The American Civil Liberties Union has filed a brief with the U.S. Supreme Court on behalf of two lesbian couples seeking to overturn the state’s ban on same-sex marriage.
The brief, which argues that delaying gay marriages in Kansas will harm same-sex couples and their families, was filed in response to a request by the state of Kansas to keep the ban in place.
Gay-rights advocates in Kansas weren’t sure when or where gay couples would be able to get marriage licenses because of the tangle of litigation over the issue. Kansas Attorney General Derek Schmidt stated that the complex legal situation is an argument for keeping the ban in place for now.
Both sides now await action from U.S. Supreme Court Justice Sonia Sotomayor, which could lead to an indefinite stay or give same-sex couples permission to begin marrying this week.
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The ACLU last month had filed a lawsuit on behalf of two lesbian couples who were denied marriage licenses in Douglas County in northeast Kansas and in Sedgwick County.
A federal district court judge ruled last week in that lawsuit that the state’s ban violated the U.S. Constitution’s 14th Amendment, which guarantees equal protection under the law. It ordered Kansas courts to begin allowing county clerks to issue licenses to same-sex couples as of 5 p.m. Nov. 11, a day when courts are closed for Veterans Day.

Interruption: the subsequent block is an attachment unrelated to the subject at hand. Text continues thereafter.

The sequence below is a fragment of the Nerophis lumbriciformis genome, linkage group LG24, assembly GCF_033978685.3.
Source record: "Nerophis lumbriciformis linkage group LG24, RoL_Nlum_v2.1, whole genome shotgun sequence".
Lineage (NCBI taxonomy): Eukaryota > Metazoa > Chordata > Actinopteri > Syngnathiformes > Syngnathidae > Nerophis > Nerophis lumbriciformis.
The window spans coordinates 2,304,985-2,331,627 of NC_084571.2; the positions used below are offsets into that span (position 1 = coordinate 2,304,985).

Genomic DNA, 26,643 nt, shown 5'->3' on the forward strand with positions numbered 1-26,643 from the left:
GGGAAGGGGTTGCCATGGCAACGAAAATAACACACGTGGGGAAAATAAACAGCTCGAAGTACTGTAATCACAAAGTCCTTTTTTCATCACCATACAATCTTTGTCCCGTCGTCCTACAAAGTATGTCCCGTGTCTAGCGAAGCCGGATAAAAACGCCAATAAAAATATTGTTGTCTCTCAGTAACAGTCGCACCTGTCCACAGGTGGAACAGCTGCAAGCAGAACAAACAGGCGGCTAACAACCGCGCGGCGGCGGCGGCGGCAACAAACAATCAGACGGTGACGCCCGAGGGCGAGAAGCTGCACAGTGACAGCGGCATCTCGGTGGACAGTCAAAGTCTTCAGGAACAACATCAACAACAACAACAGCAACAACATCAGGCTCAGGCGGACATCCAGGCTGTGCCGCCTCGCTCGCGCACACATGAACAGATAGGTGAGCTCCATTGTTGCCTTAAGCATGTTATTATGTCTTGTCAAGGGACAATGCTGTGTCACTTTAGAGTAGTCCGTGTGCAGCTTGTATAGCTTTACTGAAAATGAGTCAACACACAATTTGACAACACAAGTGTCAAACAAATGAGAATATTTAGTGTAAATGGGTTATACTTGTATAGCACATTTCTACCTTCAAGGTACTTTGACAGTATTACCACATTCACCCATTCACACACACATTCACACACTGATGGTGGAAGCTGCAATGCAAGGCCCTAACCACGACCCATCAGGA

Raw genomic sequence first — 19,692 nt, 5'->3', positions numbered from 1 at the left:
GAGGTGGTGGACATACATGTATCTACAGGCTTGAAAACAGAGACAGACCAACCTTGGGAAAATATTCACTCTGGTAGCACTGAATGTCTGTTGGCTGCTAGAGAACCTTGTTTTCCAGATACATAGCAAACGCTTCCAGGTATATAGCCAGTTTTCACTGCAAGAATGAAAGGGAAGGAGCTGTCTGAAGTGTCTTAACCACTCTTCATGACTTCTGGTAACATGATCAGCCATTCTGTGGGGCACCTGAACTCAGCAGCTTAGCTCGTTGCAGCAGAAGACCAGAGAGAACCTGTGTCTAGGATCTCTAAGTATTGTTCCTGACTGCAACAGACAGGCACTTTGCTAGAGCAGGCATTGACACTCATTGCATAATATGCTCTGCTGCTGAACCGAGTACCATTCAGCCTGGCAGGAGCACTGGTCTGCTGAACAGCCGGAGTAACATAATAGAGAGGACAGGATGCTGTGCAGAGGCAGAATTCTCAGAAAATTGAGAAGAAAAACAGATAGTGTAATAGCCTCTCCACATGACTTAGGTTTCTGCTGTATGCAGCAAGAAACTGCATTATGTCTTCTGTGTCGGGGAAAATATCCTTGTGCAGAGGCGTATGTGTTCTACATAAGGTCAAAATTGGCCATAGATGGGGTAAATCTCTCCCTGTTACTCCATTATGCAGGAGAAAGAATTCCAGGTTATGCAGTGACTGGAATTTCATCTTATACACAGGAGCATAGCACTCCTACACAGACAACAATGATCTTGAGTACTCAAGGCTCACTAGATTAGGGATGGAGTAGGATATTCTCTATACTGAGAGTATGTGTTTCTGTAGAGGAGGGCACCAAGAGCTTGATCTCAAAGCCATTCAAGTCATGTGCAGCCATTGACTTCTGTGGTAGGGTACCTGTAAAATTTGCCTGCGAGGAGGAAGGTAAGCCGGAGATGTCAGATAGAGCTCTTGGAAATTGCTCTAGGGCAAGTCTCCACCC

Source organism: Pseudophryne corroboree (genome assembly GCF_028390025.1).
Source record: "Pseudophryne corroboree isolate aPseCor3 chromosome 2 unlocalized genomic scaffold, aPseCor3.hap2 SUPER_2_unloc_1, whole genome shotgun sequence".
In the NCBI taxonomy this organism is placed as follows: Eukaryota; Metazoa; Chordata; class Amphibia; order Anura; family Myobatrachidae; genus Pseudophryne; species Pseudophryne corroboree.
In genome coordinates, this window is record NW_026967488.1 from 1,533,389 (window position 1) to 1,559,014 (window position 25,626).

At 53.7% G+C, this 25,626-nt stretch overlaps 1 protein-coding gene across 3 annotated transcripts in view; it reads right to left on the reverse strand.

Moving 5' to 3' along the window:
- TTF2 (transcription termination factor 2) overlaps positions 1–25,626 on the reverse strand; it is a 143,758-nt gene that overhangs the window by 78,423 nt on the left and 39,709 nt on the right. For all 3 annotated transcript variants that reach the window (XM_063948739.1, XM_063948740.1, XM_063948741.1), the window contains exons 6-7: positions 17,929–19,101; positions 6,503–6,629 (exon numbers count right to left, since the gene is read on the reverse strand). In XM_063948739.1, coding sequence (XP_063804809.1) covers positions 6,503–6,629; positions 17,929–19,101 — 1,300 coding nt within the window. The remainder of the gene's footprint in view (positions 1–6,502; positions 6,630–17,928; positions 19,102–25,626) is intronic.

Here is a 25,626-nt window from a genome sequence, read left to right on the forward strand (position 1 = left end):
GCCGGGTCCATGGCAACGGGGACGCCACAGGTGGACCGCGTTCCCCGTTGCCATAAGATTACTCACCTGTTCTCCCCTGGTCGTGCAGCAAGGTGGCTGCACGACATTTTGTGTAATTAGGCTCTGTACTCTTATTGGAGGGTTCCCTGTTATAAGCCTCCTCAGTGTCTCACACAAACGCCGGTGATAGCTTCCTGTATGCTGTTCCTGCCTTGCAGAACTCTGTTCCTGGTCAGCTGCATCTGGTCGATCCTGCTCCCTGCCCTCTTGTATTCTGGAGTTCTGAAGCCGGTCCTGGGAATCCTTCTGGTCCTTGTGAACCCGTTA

Schmidt filed a petition with Sotomayor asking her to to impose a stay on the federal judge’s order, which would have allowed same-sex couples to obtain marriage licenses Wednesday, when courts and county clerk offices reopen, until the state has an opportunity to appeal the ruling.
Schmidt argued that the state has constitutional authority over the entire field of family relations, including deciding who is eligible for a marriage license.
Sotomayor on Monday did put the judge’s order on hold but asked the ACLU to respond by 4 p.m. Tuesday, which it did.
“While this case remains pending in this Court, children will be born, people will die, and loved ones will fall unexpectedly ill,” the ACLU attorneys said in their response. “The substantive legal protections afforded by marriage can be critical, if not life-changing, during such major life events and personal crises.”
The ACLU said that the Supreme Court denied a nearly identical request last month to stay an order when Alaska’s same-sex marriage ban was overturned in a district court.
Kansas has never recognized same-sex marriage. In 2005, voters passed a constitutional amendment banning gay marriage.
The federal 10th Circuit Court of Appeals, which includes Kansas, has ruled that state bans on same-sex marriage in Oklahoma and Utah are unconstitutional. But the 6th Circuit Court of Appeals upheld bans in Kentucky, Michigan, Ohio and Tennessee last week.
The circuit split means the high court will likely have to rule on the issue for the entire nation, a fact Schmidt says justifies a stay. The ACLU disagrees.
Contributing: Associated Press